International Journal of Environmental Research and Public Health
Appropriate spatiotemporal interpolation is critical to the assessment of relationships between environmental exposures and health outcomes. A powerful assessment of human exposure to environmental agents would incorporate spatial and temporal dimensions simultaneously. This paper compares shape function (SF)-based and inverse distance weighting (IDW)-based spatiotemporal interpolation methods on a data set of PM2.5 data in the contiguous U.S. Particle pollution, also known as particulate matter (PM), is composed of microscopic solids or liquid droplets that are so small that they can get deep into the lungs and cause serious health problems. PM2.5 refers to particles with a mean aerodynamic diameter less than or equal to 2.5 micrometers. Based on the error statistics results of k-fold cross validation, the SF-based method performed better overall than the IDW-based method. The interpolation results generated by the SF-based method are combined with population data to estimate the population exposure to PM2.5 in the contiguous U.S. We investigated the seasonal variations, identified areas where annual and daily PM2.5 were above the standards, and calculated the population size in these areas. Finally, a web application is developed to interpolate and visualize in real time the spatiotemporal variation of ambient air pollution across the contiguous U.S. using air pollution data from the U.S. Environmental Protection Agency (EPA)'s AirNow program.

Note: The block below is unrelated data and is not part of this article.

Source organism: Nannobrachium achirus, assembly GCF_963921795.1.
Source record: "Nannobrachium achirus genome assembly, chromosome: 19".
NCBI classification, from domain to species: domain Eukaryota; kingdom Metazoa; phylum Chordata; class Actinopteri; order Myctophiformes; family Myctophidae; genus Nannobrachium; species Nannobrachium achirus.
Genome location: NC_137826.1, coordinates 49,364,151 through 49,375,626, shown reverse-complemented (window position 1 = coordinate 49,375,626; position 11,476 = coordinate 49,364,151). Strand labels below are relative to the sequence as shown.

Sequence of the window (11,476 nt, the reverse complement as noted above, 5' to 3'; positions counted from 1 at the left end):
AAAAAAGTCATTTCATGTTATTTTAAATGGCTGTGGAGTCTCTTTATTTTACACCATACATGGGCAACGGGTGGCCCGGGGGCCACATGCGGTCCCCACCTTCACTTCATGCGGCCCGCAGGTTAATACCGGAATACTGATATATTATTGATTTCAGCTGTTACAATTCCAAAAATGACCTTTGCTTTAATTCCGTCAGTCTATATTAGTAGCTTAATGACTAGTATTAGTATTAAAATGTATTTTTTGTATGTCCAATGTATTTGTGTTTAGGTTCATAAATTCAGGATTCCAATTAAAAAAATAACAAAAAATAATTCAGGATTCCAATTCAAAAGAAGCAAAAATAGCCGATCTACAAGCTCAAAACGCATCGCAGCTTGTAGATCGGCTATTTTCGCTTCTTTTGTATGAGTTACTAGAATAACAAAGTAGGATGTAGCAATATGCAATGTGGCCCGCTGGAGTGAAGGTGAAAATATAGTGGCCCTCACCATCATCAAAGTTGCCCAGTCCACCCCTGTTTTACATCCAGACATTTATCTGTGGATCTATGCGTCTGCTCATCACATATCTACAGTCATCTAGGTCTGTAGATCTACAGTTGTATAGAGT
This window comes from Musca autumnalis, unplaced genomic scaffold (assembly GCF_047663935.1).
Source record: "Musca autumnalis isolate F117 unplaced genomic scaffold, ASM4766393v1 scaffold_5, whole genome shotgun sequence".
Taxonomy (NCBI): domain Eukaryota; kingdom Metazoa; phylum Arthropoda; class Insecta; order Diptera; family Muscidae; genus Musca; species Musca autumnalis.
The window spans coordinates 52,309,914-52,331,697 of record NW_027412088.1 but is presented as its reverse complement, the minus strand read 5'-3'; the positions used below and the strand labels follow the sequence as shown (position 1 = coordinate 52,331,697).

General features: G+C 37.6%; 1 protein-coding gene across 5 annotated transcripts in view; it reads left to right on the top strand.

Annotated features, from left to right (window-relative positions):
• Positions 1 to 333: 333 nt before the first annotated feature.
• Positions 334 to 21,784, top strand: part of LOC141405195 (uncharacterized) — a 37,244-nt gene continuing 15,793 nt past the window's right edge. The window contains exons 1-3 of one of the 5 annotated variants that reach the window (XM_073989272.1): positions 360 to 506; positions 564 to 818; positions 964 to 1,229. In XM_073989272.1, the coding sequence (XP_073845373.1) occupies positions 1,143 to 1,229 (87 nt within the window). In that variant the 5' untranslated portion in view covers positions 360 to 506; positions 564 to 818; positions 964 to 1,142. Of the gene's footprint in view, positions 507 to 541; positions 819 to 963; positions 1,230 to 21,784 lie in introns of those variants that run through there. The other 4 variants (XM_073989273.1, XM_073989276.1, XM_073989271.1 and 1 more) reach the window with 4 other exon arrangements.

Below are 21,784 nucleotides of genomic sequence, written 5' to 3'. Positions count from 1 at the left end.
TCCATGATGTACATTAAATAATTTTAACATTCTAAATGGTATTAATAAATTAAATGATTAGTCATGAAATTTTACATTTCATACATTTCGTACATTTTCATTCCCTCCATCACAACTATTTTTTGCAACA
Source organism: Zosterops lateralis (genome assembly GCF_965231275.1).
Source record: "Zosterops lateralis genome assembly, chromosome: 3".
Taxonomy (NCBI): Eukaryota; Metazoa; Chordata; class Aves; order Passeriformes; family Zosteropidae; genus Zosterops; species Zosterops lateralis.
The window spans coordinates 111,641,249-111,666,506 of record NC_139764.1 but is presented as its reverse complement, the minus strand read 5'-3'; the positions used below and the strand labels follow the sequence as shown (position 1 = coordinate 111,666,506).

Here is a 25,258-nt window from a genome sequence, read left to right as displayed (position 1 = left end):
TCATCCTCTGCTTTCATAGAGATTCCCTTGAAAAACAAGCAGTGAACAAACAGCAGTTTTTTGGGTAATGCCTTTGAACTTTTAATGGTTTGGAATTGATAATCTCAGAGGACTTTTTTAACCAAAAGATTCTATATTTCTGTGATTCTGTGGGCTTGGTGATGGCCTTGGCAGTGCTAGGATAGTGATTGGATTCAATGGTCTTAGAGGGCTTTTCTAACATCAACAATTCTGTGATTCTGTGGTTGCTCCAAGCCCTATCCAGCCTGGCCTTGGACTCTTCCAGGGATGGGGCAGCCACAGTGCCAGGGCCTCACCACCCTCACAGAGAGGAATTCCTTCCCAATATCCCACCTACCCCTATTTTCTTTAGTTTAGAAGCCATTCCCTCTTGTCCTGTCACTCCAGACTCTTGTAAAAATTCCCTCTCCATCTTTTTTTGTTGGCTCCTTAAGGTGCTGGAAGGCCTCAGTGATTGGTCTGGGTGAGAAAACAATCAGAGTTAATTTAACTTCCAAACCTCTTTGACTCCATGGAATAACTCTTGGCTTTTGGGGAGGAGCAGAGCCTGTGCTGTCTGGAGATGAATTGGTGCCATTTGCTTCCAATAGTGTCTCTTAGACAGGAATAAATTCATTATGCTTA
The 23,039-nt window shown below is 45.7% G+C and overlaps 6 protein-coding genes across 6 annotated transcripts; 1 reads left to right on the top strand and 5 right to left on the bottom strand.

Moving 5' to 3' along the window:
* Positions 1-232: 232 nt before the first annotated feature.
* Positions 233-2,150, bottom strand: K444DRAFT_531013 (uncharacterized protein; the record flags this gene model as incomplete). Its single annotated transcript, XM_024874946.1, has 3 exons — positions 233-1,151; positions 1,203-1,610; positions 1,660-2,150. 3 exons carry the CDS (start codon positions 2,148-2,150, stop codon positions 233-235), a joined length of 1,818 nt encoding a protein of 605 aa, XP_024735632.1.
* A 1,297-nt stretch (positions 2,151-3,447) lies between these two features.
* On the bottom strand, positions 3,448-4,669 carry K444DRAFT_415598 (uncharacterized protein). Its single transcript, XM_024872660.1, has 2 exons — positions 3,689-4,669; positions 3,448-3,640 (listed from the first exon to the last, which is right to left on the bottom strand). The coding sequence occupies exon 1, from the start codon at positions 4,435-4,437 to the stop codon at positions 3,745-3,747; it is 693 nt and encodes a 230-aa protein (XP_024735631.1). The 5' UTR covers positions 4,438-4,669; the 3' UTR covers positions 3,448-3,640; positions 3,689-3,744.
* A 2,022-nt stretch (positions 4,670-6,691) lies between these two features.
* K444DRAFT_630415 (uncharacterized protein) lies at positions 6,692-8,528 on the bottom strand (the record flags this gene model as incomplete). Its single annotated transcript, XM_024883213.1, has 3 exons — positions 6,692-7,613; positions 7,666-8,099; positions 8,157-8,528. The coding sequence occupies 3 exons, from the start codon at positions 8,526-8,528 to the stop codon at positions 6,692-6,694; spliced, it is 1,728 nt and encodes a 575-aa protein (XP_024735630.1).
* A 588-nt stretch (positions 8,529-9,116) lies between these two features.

Li, Lixin, Xiaolu Zhou, Marc Kalo, Reinhard E. Piltner.
"Spatiotemporal Interpolation Methods for the Application of Estimating Population Exposure to Fine Particulate Matter in the Contiguous U.S. and a Real-Time Web Application."
International Journal of Environmental Research and Public Health, 13 (8): 1-20.
doi: 10.3390/ijerph13080749 source: https://www.mdpi.com/1660-4601/13/8/749